World powers and Iran on Sunday said big differences remained in talks to build a lasting agreement on the Islamic republic’s nuclear activities by the end of next week, as foreign ministers flew into Vienna to push negotiations along.
“We have some very significant gaps,” US Secretary of State John Kerry told reporters on arrival.
“On practically all the important issues differences persist and we have not been able to narrow them,” one of Iran’s top negotiators, Abbas Araqchi, told Al-Alam television.
The unbridged positions threaten to prevent the much sought-after, historic deal being struck by its July 20 deadline, when a six-month interim accord with Iran runs out.
If no agreement is reached by Sunday next week, both sides can decide to extend the interim pact for some weeks or months to keep talking.
In a sign of the high stakes at play, Kerry and the foreign ministers of France, Britain and Germany arrived in Vienna on Sunday to face off with Iranian counterpart Mohammad Javad Zarif.
Russia and China, the other two members of the P5+1 group comprising the five permanent UNSC members states plus Germany, were sending only lower-ranking officials, however.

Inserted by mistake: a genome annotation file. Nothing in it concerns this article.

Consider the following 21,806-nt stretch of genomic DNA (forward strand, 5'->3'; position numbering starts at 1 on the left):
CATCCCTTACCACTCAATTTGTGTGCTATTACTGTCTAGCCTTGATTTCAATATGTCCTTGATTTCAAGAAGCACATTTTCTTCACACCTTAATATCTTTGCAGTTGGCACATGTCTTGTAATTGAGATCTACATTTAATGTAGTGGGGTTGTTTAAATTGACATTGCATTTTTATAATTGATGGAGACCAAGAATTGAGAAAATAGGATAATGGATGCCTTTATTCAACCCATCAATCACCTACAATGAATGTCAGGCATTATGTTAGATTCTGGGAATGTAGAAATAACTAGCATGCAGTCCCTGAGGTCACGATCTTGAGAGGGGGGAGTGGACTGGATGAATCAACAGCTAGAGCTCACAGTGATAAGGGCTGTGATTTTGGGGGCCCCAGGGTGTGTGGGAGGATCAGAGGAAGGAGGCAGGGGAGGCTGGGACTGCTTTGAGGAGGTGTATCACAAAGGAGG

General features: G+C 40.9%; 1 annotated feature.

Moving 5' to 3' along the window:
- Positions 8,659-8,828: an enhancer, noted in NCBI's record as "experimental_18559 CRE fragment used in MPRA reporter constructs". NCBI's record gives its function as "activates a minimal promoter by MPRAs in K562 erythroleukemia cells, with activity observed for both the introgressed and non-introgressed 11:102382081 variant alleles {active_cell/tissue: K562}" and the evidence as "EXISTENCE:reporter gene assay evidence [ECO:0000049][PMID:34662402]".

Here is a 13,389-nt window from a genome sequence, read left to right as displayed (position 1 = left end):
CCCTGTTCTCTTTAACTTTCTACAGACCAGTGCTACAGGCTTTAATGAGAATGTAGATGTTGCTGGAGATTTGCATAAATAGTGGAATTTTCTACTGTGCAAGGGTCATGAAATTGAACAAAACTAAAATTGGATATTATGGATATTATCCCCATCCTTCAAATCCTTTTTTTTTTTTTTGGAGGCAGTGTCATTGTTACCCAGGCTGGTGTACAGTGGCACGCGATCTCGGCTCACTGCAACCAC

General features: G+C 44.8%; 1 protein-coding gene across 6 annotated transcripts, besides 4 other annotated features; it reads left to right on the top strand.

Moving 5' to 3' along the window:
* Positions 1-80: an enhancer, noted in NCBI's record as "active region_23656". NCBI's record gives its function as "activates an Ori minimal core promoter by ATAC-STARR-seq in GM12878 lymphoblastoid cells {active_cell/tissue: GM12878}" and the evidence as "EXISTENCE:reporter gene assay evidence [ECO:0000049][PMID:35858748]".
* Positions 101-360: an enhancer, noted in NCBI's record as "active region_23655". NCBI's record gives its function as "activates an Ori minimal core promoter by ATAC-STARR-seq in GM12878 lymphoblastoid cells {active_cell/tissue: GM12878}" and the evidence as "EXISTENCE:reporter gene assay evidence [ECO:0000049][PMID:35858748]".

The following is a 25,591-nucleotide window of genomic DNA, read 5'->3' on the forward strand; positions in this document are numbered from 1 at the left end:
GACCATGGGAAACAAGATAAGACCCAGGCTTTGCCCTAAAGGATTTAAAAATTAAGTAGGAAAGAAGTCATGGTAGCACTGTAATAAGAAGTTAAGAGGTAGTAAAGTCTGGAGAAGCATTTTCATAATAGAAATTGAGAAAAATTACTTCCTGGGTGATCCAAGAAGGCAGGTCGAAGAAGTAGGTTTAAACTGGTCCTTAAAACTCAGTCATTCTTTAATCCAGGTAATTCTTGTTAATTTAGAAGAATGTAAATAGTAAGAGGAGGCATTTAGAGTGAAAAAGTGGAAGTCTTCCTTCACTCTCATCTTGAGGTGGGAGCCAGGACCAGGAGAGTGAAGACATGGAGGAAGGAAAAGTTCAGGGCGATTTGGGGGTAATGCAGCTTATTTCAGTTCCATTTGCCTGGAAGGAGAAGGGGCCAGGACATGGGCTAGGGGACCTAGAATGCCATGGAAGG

Kerry, coming directly from Afghanistan where he brokered a breakthrough to end an election crisis there, will also seek to ease a major row over spying with Germany, which saw the CIA chief in Berlin expelled from the country.
Speaking about the Iran talks, Kerry said: “We need to see if we can make some progress,” adding that “it is vital to make certain that Iran is not going to develop a nuclear weapon, that their programme is peaceful”.
British Foreign Secretary William Hague echoed that, saying that the differences meant “it is unlikely that there will be a quick breakthrough on Sunday”.
French Foreign Minister Laurent Fabius said that if a deal was not struck by next Sunday, “we either extend, a so-called rollover, or we will have to say that unfortunately there is no perspective for a deal”.
He added: “We don’t know yet. It’s not yet July 20. We are trying to go in the right direction.”
Araqchi, in his interview with Al-Alam, said “differences have been narrowed” on “certain” other issues and “some solutions have been put forward” in the final-round negotiations, which started on July 3.
But on the major divergences, “it is still not clear if we will get there,” he said.